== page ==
|MadSci Network: Chemistry|
Coins are made of metal partly for historical reasons (that's what they've always been made of!) But the ancients had good reasons for making their coins of metal.
But paper money, which like stone and wood has little or no intrinsic value, can only function in a stable economy, while coins (made of metal which is valuable in itself) can function in any economy. Nobody buries bags full of paper money in the back yard, but people have done that with coins throughout history. (A numismatist friend of mine tells me that this is why coins from certain politically unstable periods are relatively common.)
Nowadays, some metals are so cheap that they function like paper, and Germany (for example) makes 1- and 5-mark coins from aluminum, which has little intrinsic value. For that matter, US and Canadian dollar coins are stamped from metal which is worth 1/5 or less of their face value. But coins are still made of metal because metal is easy to work and durable; more so than plastic, the alternative which springs to mind.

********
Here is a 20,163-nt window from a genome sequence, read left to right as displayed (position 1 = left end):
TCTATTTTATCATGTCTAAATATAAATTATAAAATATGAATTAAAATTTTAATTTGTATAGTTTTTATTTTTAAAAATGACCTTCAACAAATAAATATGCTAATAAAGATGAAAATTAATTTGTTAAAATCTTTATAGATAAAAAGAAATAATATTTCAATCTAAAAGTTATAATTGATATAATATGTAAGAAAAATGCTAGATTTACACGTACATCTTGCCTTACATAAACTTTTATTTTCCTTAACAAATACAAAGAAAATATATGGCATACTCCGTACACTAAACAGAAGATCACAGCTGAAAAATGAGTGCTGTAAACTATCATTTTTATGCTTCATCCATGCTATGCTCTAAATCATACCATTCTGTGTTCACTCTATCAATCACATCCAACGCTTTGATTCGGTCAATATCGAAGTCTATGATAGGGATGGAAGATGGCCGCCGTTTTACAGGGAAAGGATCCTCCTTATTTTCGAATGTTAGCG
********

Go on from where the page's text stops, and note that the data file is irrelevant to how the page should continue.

And metal has another value these days: coin-operated vending machines need metal coins so they can tell real coins from counterfeits by the detailed electromagnetic properties of the coin. If you read about how the new US dollar was designed, you will find that this was a major constraint.
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